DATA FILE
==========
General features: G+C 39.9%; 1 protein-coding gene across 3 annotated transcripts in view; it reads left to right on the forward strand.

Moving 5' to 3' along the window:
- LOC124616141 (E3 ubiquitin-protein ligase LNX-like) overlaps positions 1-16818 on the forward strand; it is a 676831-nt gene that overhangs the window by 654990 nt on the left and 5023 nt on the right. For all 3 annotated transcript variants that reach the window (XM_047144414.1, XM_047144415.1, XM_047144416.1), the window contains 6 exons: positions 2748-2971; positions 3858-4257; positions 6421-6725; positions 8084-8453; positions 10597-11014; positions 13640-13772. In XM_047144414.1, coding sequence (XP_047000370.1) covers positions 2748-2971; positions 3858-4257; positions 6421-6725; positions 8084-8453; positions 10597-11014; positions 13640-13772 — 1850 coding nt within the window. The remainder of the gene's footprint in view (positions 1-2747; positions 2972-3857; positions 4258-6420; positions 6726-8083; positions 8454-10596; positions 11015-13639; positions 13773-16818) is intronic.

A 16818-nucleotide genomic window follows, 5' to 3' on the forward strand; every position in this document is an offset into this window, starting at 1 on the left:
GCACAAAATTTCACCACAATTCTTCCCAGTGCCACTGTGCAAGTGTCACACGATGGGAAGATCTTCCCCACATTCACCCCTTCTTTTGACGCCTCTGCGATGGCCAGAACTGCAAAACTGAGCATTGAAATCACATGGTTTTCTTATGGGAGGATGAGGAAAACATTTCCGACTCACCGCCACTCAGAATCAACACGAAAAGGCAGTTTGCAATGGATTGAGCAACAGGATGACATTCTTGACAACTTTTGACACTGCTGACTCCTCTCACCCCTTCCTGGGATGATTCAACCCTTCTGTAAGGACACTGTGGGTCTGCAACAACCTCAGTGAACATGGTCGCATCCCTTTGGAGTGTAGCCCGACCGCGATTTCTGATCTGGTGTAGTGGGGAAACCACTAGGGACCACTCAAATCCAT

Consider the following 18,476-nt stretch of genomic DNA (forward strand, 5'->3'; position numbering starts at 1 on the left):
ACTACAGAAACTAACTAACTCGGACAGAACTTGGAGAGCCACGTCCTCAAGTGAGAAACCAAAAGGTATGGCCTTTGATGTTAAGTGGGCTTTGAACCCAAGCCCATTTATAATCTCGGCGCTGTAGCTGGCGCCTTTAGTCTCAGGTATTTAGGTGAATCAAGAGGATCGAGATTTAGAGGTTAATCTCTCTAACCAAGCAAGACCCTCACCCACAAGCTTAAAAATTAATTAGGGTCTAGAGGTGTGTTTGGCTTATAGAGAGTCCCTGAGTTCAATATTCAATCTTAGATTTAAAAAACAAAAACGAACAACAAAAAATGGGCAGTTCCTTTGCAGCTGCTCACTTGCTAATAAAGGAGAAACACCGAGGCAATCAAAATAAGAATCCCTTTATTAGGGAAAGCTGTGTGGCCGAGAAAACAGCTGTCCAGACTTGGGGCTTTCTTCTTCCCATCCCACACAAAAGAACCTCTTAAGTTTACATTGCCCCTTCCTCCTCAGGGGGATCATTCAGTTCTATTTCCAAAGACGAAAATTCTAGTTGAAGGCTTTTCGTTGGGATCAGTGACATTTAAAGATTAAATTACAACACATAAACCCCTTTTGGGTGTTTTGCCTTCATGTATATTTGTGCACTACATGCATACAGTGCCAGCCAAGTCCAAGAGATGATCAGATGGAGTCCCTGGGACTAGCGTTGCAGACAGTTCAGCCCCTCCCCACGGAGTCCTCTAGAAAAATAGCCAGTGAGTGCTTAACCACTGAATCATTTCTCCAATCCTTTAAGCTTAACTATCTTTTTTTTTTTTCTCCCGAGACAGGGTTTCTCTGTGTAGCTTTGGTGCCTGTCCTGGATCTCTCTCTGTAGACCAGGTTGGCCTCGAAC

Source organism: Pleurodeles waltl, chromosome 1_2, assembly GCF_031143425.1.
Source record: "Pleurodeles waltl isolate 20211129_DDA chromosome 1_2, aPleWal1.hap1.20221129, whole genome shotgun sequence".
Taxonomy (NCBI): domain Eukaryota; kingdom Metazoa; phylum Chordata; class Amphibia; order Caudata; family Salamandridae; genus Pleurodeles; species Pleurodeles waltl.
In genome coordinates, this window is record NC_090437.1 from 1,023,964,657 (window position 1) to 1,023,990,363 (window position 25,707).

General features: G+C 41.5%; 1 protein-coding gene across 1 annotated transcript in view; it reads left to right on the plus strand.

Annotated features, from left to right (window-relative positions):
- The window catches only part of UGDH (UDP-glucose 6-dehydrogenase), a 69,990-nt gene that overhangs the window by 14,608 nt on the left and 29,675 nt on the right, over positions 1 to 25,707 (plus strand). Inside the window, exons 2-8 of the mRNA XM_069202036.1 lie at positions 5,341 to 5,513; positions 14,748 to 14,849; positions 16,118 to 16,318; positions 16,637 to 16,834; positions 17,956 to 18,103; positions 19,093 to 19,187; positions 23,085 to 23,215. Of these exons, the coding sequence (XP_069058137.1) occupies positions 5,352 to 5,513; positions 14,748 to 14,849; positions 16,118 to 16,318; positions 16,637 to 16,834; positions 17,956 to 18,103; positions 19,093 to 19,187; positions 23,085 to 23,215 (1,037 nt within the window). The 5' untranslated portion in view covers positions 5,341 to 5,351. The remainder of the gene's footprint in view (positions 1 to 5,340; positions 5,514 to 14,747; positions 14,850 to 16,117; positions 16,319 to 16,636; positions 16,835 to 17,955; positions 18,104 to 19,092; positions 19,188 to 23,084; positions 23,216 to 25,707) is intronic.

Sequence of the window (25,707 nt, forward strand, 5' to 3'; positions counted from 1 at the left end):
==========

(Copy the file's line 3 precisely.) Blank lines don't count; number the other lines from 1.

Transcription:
- LOC124616141 (E3 ubiquitin-protein ligase LNX-like) overlaps positions 1-16818 on the forward strand; it is a 676831-nt gene that overhangs the window by 654990 nt on the left and 5023 nt on the right. For all 3 annotated transcript variants that reach the window (XM_047144414.1, XM_047144415.1, XM_047144416.1), the window contains 6 exons: positions 2748-2971; positions 3858-4257; positions 6421-6725; positions 8084-8453; positions 10597-11014; positions 13640-13772. In XM_047144414.1, coding sequence (XP_047000370.1) covers positions 2748-2971; positions 3858-4257; positions 6421-6725; positions 8084-8453; positions 10597-11014; positions 13640-13772 — 1850 coding nt within the window. The remainder of the gene's footprint in view (positions 1-2747; positions 2972-3857; positions 4258-6420; positions 6726-8083; positions 8454-10596; positions 11015-13639; positions 13773-16818) is intronic.